Looking into the future is one superpower that every sales professional would give anything for. Whether you realize it or not, you already have that superpower at your disposal. Sales forecasting techniques give you the ability to make accurate predictions about the future of your business. But still, 80% of sales organizations DO NOT have a forecast accuracy of greater than 75%.
Instead of relying on guesswork and setting highly optimistic goals without any precedence or evidence, sales forecasting lets you set realistic goals backed by data.
Knowing the correct sales forecasting techniques is essential for building successful strategies, though. Sales leaders need to understand what sales forecasting means for a business and what a good sales forecasting model should look like.
What Does Sales Forecasting Mean?
Sales forecasting is the process of predicting your future sales based on historical data, market trends, and industry benchmarks.
Sales forecasting aims at improving your decisions, such as managing your resources and cash flows. It helps build better sales strategies to drive revenue and growth.
For established organizations, sales forecasting is much easier. It is because they have enough historical data to fall back on. For newer businesses, on the other hand, historical sales data is not a strong point. In such a case, you may need to rely more on market research, industry trends, and benchmarking to create a more or less accurate prediction.
Importance of Sales Forecasting
Sales forecasting forms the basis of all your financial decisions in business. It is also the foundation of your financial reporting requirements, such as creating your balance sheets, profit and loss statements, and more. Some of the primary benefits of sales forecasting for a business are –
1. Setting Sales Goals
Knowing what the future of sales looks like for your business allows you to set meaningful and achievable goals for your sales team. You are able to answer questions like, “What do you expect to achieve in the next five years?” or “How many new customers are you likely to acquire in the next year?”
2. Ensuring if you have the Required Resources
Having a clear vision of the future of sales will also tell you if you have the right resources to achieve the sales goals you have set. Your sales team may have the capability and skill to deliver the predicted outcomes, but they will need the right toolset for it. Sales forecasting will give you enough time to equip them with these resources.
3. Planning your Sales Budget
When you can estimate the growth rate in sales for your company, you will also make better decisions for budget allocation in your business. Sales forecasting can give you an estimate of how much revenue you could be earning in a given period.
With this information, you can decide how and where your working capital can be allocated. Forecasting also gives you an idea of how future sales can affect your budget, so you can prepare for both best- and worst-case scenarios.
4. Helping Rope in Investors
Sales forecasting also helps you show your business’s potential to investors. Positive sales forecasts may help you demonstrate the amount of growth you expect to see in the next few years to a potential investor. Not just investors, sales forecasting can be a good way to inform all the other stakeholders in your business too.
5. Predicting Interest in Product/Service
Sales forecasting can also help determine which products or services are more likely to sell. Your historical sales data can tell you if you have a best-selling item in your lineup or if a particular product sells more during a particular time of year. This information on product interest will help you prioritize and plan which products to focus on.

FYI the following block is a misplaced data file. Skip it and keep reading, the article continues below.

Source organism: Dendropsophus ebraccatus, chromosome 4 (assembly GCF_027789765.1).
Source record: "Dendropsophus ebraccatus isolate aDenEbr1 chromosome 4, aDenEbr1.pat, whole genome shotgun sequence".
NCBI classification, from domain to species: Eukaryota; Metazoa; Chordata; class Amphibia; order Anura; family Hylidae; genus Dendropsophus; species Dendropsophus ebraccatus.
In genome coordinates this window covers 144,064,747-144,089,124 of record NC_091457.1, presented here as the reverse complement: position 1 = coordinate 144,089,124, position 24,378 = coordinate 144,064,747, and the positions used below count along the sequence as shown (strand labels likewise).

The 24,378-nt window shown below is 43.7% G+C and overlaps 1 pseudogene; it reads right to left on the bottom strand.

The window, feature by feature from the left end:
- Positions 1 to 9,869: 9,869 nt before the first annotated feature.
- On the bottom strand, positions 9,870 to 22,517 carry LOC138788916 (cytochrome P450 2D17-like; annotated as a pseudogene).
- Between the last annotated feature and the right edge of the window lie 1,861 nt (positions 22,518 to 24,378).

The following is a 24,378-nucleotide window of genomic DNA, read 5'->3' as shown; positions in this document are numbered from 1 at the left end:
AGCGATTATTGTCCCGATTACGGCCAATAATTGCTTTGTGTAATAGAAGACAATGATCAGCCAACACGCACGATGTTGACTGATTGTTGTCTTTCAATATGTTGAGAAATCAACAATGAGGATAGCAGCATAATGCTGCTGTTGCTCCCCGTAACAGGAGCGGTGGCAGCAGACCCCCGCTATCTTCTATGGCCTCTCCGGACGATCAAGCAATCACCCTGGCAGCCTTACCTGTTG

Factors Influencing Sales Forecasting Techniques
Sales forecasting techniques may be different for different businesses because there are several factors at play here. Even within the same organization, sales forecasts may not be the same over two consecutive years. Your sales forecast depends on several external and internal factors which you have to account for.
Here are some of the crucial internal and external factors to consider.
Internal factors are those that exist within the organization itself and impact the sales outcomes in many ways.
1. Product Upgrades
If the product you are selling undergoes some change in features and functionality, it may affect the sales figures as well. It depends on how the target customers receive the upgrade. If they are happy with the change, sales may skyrocket, but if they’re not, things may look different.
Your product inventory will also affect your sales figures. A shortage in inventory will automatically cause sales to dip.
3. Working Capital
Your working capital decides whether you can carry on production and for how long. Low working capital would mean lesser production and, thus, fewer sales.
4. Pricing Changes
Pricing plays a crucial role in sales too. If you have made some changes in your product pricing, your sales are likely to change as well. Discounts or price drops may shoot your sales up. An increase in prices may cause a dip, depending on the customer’s need and urgency.
5. Manpower Issues
Any problems with your workforce can also impact sales. Shortage of manpower is likely to adversely affect your sales figures, for instance.
External factors are those that affect your sales from the outside. You usually don’t have much control over the external factors, unlike internal factors.
1. State of the Economy
An important external factor is the economic situation. The condition of the economy directly impacts businesses and their sales. So, sales forecasting for a company may vary depending on the current state of the economy.
2. Seasonal Changes
Sales may also be affected by weather and seasonal changes. For instance, say you are selling woollen garments. Your sales are likely to shoot during fall and winter while summers would be leaner months.
Seasonal changes can impact sales figures in B2B businesses as well. For instance, if you have clients in the U.S. or Europe, your year-end sales may dip as it is the holiday season in these parts of the world. Businesses will usually be less active during this time and purchases could slow down until they reopen.
3. Policy Changes
Changes in government policies and the regulatory environment may also impact sales. New laws may change how and where you can sell. If your business operates across numerous countries, you have to stay updated with their laws and regulations when making sales predictions.
4. Natural Calamities
Unforeseen events or natural disasters can also affect sales. Very recently, the way the Covid-19 pandemic impacted businesses is a perfect example of how unprecedented events can affect sales.
5. Trends and Preferences
Customer preferences keep changing and new trends arise every once in a while. These changes can impact your sales figures as well.
Sales Forecasting Techniques and Methods